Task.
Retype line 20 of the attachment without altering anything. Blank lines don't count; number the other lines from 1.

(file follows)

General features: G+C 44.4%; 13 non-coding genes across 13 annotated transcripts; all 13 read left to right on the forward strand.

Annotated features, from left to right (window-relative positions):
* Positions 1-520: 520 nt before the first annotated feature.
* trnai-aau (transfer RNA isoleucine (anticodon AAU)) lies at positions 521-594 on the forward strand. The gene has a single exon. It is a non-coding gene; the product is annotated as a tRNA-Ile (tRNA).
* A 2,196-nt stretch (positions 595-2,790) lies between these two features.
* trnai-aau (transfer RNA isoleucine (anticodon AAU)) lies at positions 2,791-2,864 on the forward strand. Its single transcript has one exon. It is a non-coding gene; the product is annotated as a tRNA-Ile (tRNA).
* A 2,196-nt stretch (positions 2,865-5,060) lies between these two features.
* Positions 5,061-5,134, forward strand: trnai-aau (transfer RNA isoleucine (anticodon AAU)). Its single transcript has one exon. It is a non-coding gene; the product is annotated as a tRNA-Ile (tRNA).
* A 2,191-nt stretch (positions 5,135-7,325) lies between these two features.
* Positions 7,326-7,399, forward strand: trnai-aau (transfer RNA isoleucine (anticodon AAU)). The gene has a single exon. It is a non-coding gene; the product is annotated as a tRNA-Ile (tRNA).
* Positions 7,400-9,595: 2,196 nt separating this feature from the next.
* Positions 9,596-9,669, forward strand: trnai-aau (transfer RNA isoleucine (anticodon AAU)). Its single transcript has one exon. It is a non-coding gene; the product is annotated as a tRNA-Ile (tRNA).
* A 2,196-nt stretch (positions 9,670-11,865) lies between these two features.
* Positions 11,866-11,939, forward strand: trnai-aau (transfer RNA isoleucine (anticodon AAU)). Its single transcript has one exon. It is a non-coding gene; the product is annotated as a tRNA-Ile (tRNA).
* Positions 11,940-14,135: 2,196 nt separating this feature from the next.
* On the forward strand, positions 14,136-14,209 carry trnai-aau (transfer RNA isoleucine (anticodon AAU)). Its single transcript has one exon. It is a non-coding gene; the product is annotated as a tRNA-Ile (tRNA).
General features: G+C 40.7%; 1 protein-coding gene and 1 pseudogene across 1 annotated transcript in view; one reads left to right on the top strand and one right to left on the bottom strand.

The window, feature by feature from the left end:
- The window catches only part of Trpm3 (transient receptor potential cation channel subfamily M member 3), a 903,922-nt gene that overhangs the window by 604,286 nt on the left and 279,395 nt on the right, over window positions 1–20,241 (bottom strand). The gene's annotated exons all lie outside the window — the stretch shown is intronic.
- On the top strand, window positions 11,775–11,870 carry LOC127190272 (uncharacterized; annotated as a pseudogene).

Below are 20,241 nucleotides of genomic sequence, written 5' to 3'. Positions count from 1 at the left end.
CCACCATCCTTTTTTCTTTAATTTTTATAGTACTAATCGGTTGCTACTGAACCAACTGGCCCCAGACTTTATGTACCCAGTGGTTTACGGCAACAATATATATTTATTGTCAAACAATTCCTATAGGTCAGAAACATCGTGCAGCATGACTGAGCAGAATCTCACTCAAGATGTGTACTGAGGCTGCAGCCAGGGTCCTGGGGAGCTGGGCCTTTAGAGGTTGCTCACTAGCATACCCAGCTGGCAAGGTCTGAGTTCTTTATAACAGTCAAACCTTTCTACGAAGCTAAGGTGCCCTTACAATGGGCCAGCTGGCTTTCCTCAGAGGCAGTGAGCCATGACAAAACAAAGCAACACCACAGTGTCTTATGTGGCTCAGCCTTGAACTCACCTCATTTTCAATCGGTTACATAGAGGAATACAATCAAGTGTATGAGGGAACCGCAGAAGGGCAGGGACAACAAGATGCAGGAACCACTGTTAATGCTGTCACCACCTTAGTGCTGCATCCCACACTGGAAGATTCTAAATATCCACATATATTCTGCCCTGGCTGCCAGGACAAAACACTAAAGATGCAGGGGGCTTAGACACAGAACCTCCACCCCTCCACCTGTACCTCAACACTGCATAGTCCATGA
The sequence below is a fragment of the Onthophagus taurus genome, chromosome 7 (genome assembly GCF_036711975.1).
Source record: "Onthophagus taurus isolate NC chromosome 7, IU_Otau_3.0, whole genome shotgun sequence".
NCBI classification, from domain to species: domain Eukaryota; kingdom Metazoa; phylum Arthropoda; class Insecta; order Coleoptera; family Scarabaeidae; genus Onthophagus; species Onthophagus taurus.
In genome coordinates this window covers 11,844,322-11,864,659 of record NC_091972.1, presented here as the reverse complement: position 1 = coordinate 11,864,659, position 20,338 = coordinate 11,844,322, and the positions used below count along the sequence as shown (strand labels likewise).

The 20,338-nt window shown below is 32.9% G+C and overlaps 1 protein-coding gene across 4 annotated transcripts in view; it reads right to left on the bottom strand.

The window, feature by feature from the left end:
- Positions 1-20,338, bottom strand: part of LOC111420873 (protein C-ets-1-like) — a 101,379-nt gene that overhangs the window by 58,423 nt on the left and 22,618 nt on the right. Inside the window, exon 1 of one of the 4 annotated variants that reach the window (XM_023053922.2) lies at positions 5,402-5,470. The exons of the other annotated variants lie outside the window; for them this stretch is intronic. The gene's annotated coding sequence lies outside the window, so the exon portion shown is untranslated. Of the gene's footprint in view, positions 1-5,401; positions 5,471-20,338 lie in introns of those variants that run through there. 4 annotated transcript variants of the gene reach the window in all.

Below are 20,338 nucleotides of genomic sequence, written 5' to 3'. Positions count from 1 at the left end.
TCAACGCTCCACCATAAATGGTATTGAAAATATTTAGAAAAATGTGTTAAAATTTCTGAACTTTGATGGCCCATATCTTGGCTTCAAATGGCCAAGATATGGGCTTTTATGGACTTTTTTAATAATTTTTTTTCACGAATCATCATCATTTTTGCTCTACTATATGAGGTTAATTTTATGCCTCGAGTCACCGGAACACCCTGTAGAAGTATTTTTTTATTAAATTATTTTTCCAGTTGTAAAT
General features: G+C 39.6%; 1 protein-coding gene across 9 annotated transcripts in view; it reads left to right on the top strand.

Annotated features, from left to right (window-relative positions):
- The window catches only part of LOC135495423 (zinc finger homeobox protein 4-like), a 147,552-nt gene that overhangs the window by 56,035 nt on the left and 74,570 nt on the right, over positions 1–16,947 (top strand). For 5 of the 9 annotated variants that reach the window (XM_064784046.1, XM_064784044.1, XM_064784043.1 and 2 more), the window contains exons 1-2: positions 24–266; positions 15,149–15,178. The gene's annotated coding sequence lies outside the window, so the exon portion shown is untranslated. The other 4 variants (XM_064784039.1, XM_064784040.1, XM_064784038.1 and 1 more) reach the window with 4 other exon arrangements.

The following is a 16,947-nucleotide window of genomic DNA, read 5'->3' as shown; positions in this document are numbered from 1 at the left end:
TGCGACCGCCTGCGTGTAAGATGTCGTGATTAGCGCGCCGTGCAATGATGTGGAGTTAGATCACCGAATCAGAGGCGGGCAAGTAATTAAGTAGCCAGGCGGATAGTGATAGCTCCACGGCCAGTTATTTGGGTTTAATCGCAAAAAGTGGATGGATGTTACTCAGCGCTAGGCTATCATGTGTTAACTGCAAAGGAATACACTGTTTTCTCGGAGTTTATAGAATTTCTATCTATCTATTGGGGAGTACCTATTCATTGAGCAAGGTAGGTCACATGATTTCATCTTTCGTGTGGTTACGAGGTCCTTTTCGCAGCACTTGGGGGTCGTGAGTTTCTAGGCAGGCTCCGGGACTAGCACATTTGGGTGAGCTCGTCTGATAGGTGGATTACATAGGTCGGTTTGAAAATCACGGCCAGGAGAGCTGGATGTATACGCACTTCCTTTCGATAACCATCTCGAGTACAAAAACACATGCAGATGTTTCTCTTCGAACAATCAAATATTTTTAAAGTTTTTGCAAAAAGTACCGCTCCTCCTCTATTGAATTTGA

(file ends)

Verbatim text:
- On the top strand, window positions 11,775–11,870 carry LOC127190272 (uncharacterized; annotated as a pseudogene).